The Museum of Modern Art presents a retrospective of the multifaceted work of composer, musician, and artist Björk. The exhibition draws from more than 20 years of the artist’s daring and adventurous projects and her seven full-length albums—from Debut (1993) to Biophilia (2011)—to chronicle her career through sound, film, visuals, instruments, objects, costumes, and performance. The installation will present a narrative, both biographical and imaginatively fictitious, cowritten by Björk and the acclaimed Icelandic writer Sjón. Björk’s collaborations with video directors, photographers, fashion designers, and artists will be featured, and the exhibition culminates with a newly commissioned, immersive music and film experience conceived and realized with director Andrew Thomas Huang. Continue Reading
Nostalgia’s a strange habit for an undead creature, but that doesn’t stop Adam, a vampire rocker in Jarmusch’s latest, from keeping a curmudgeonly lament on permanent simmer. People—i.e., humans—just never learn when it comes to preserving culture, or the Earth. His pale partner, Eve, retains a sense of wonder, and patience, and she knows how to flick gently at his pessimism: “How can you have lived so long and still not get it?” Yet theirs is still a “marriage of true minds,” to quote Shakespeare, or Marlowe, as Jarmusch playfully has it, in this tender, and perhaps personal, romance.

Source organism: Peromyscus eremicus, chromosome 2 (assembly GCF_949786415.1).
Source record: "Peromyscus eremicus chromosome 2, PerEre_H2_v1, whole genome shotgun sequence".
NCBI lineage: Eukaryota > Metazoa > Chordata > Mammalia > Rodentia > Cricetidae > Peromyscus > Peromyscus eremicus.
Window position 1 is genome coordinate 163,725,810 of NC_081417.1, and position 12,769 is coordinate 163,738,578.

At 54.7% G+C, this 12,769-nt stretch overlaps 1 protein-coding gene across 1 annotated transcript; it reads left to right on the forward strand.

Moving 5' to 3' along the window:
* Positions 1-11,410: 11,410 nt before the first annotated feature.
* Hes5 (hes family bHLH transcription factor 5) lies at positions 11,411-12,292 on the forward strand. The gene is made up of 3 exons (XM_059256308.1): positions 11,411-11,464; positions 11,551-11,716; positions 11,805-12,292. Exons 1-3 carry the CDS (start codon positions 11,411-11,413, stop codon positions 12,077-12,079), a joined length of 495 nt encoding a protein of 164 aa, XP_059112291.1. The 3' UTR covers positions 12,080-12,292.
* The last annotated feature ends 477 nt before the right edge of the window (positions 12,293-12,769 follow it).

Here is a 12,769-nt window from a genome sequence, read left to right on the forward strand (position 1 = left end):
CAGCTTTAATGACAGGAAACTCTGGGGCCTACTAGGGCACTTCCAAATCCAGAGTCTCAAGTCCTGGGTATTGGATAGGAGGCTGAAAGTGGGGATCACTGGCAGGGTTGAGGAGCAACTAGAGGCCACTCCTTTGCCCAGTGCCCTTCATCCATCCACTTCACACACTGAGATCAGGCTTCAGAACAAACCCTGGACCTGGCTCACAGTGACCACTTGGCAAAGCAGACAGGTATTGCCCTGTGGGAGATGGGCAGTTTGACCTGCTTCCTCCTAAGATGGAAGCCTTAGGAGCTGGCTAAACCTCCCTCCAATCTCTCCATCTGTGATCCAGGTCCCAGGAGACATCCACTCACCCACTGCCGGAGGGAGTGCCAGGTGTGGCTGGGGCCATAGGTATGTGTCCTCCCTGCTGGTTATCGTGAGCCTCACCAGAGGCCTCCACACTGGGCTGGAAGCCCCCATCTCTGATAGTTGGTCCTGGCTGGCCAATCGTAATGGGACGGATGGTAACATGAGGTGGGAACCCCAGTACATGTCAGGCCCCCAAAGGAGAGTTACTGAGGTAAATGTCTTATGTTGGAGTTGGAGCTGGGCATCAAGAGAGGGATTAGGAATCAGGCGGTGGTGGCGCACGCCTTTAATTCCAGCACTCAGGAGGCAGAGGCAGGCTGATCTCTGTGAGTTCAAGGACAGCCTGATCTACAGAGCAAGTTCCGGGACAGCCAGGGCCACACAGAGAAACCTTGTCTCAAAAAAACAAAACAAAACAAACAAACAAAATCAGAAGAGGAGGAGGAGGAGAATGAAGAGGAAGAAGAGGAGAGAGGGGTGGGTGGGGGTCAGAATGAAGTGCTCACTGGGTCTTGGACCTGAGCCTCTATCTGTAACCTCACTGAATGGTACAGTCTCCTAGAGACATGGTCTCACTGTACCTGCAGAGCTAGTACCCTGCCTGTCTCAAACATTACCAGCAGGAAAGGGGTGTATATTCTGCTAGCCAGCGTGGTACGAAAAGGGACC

Adam (Tom Hiddleston) and Eve (Tilda Swinton) belong to each other but they also belong to a rare breed, revived. If Jarmusch filters the West through Blake in Dead Man and remixes samurai codes in Ghost Dog, here he taps the conceit of the vampire as oldest-of-old-school hipster, communing with artists across the ages. When the nocturnal film begins, drone rocker Adam is laying low in the photographically popular ruin of Detroit. Eve leaves bohemian Tangier to join him in his crumbling mansion pad, crammed with rare guitars and vinyl. Adam knew Byron; he and Eve were dead before it was cool. For bloodwork, the couple drinks only “the good stuff” with druggie abandon; a hypnotic opening overhead shot is a ringer for a scene of post-high bliss. The biggest downer is when Eve’s kid sister visits from (shudder) LA and wrecks everything.
Martin Scorsese’s The Wolf of Wall Street is a three-hour epic featuring a number of debaucheries committed by the men who rule the country’s financial institutions. While the film has sparked debate over its depiction of drugs and sex, many critics have complained of its lack of a feminine perspective. If you’re looking for the chance to see female characters going head-to-head with their devious male counterparts, you’ll likely have to skip Scorsese’s latest picture. The good news, however, is that cinema has a long history of devious women and femmes fatales, as seen in these 50 movies. Here are some of the most notorious and downright thrilling bad women in movie history.
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